GeoPark Withdraws its Request for a Drilling Permit in the Amazon
Block 64 in focus ⬿

GeoPark Withdraws its Request for a Drilling Permit in the Amazon

Presentation to the Achuar assembly about their legal claim for their ancestral territory of close to 2 million acres. Photo: Segundo Chuquipiondo
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John Ahni Schertow
June 25, 2019
 

Late last week, the Chile-based oil company GeoPark announced that it is withdrawing its request for an environmental permit to drill for oil in a concession area known as Block 64, located in northern Peru.

The surprise announcement came one day before community leaders from the Achuar and Wampis were scheduled to meet with environmental authorities in Peru’s capital to discuss their concerns with the company’s Situche Central project.

Among those concerns is a 6-inch wide pipeline that would stretch through Achuar territory leading to a military base located inside Wampis territory.

For over a year, the Archuar federation, FENAP, which represents 45 communities within Block 64, has been campaigning alongside the Wampis Nation to stop Geopark from going ahead with its plan.

In November 2018, Intercontinental Cry visited Achuar territory to explore the potential impacts of GeoPark’s proposed project and hear what the Achuar and Wampis have to say.

During our time on the ground, we learned that Geopark’s proposed oil platform would be situated close to the community of Putuntsa and would affect the Huasaga, Manchari, and Huitoyacu Rivers on which many indigenous communities depend for fishing and the daily use of water.

We also learned about the socially destructive grand strategy that Geopark deployed to gain social license in a region that has intensely resisted oil companies trying to tap into Block 64.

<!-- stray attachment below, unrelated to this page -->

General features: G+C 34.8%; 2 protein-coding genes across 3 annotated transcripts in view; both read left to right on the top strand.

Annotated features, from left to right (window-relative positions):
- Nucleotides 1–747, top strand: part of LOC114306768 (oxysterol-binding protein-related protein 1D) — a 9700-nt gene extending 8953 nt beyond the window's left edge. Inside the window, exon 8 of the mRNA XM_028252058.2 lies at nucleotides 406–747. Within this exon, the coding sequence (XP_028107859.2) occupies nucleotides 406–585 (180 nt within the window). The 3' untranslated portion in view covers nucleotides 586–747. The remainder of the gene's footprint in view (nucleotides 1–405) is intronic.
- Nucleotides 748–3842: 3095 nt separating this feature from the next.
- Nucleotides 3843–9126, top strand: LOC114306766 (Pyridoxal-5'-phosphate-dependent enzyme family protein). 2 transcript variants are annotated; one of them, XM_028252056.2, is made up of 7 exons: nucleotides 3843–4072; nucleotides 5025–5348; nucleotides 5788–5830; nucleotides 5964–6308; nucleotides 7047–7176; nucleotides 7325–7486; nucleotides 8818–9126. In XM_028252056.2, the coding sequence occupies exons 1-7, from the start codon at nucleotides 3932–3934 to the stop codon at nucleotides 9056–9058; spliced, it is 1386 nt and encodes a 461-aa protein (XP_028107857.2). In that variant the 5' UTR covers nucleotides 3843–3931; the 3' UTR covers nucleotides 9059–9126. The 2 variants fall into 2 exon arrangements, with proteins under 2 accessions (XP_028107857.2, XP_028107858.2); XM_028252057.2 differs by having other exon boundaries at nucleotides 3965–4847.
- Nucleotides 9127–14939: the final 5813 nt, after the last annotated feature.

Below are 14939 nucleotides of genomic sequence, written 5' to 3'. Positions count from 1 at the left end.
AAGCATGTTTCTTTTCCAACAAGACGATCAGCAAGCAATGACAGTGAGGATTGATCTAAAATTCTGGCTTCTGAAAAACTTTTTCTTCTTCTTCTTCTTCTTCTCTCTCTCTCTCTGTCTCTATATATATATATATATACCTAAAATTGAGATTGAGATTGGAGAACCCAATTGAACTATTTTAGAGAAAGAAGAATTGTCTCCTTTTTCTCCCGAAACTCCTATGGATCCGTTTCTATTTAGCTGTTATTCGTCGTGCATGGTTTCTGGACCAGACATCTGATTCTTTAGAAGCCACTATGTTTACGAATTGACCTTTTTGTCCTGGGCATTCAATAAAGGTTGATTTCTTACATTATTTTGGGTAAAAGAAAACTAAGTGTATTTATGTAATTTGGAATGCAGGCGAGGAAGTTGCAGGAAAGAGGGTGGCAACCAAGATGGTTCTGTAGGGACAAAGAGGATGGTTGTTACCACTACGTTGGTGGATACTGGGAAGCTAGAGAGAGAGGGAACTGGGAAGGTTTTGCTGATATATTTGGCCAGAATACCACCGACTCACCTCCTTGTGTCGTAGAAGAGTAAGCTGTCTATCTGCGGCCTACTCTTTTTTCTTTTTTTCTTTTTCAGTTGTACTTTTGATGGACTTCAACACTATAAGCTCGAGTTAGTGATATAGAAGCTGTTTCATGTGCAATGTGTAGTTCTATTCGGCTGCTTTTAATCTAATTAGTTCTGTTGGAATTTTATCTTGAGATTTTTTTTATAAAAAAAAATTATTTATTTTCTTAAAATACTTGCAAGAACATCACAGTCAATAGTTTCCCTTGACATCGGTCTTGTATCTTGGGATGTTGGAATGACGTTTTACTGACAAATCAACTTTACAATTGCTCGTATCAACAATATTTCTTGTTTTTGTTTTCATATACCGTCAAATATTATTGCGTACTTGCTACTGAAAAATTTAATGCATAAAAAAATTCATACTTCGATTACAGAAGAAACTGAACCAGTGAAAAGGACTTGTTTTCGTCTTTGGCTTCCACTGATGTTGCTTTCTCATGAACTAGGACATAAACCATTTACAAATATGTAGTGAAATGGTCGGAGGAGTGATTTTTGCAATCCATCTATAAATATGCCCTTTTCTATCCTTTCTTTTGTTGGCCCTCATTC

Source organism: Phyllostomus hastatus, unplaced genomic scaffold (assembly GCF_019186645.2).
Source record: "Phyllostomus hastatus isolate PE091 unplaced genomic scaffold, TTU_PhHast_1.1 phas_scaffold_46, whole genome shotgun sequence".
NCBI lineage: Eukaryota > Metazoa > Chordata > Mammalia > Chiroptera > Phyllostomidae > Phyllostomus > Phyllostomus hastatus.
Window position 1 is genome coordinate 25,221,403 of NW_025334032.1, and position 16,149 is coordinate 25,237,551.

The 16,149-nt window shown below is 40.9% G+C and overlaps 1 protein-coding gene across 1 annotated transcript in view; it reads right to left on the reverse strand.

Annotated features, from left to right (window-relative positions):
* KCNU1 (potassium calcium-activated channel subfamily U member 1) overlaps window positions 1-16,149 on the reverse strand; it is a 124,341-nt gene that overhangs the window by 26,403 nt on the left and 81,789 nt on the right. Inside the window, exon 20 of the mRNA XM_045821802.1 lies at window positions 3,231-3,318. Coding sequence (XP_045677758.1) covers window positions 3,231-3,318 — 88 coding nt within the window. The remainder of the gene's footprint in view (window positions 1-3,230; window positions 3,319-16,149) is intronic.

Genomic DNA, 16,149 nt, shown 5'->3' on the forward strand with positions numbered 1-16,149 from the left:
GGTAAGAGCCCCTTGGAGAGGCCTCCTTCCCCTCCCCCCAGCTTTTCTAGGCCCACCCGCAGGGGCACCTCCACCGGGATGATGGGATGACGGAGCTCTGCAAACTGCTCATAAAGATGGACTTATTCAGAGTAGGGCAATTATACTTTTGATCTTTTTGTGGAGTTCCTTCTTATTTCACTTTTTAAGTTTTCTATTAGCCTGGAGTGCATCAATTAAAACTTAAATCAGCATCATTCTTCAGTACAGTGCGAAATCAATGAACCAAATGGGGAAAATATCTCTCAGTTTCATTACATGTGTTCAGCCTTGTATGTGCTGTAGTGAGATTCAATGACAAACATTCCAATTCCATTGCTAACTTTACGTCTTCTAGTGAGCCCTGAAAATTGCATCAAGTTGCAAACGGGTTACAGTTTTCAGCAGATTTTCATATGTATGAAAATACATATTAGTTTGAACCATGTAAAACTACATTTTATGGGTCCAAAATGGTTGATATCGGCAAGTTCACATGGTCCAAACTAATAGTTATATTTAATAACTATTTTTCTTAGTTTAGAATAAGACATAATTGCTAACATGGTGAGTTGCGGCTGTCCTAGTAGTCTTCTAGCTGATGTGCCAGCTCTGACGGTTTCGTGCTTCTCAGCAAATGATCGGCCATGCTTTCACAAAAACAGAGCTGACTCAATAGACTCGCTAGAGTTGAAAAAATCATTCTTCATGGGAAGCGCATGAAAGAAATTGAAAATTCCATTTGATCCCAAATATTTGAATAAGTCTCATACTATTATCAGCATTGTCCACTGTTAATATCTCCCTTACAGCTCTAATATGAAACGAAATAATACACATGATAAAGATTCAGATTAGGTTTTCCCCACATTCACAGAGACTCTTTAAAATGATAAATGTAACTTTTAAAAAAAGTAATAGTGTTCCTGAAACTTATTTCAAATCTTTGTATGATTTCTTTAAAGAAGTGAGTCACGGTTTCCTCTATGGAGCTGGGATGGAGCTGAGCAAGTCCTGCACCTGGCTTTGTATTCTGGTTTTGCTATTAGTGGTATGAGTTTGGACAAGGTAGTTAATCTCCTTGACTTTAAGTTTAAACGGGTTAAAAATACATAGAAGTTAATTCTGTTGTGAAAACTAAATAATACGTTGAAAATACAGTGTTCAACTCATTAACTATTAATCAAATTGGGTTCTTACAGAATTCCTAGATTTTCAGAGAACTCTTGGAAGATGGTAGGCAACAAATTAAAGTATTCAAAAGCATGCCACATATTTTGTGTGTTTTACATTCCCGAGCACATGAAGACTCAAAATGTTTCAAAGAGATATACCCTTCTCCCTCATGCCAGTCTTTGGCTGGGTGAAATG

“Around 2005, the [Canadian] oil company Talisman tried to enter this zone but the mobilization of communities around Situche impeded them. Now GeoPark is trying [to do the same thing],” commented Shiwiant Majian Pusut, president of an organization called The Indigenous Association of Morona (AIM).

“They are using the same strategies as the [other] oil companies that tried to come into our territory. They are dividing us between the Achuar of the Pastaza basin and the Achuar of the Morona basin, who are very close to the area where GeoPark wants to operate. They have divided us between those who are in favor and those who are opposed. They’ve even said that the Peruvian Army is going to come in to evict the Achuar of the Pastaza. Please, we’re asking everyone to see our situation and to help us. We just want to live and oil is death,” Shiwiant added.

As the Center for Public Policy and Human Rights (Equidad Perú) noted in a report earlier this year, Geopark and the national oil company PetroPeru went so far as to hire a consultancy firm that specializes in creating “new leadership structures within social groups that are aligned with the interests of the client”. Additionally, the company backed opportunistic “phantom” organizations in the region to help the oil project gain “social license” and it provided legal services to help neighboring indigenous communities expand land titles in contested areas.

Following our visit to Achuar territory, GeoPark suffered a six-month setback after the Achuar challenged the company’s environmental impact study (EIS) though a series of documented objections that forced GeoPark to respond.

On Thursday, the company said in a statement that it still wants to tap Block 64, but it must first incorporate more information into its environmental plan.

“GeoPark withdrawing their sham environmental impact study is an important step”, Amazon Watch said in a statement. “But nothing short of the definitive cancellation of the Situche Central project … will satisfy the local indigenous vision of defending their culture, territory, and rainforest homelands.”

This week, the Achuar and their Wampis allies will attend Geopark’s annual meeting in Chile where they will confront the company’s senior management.

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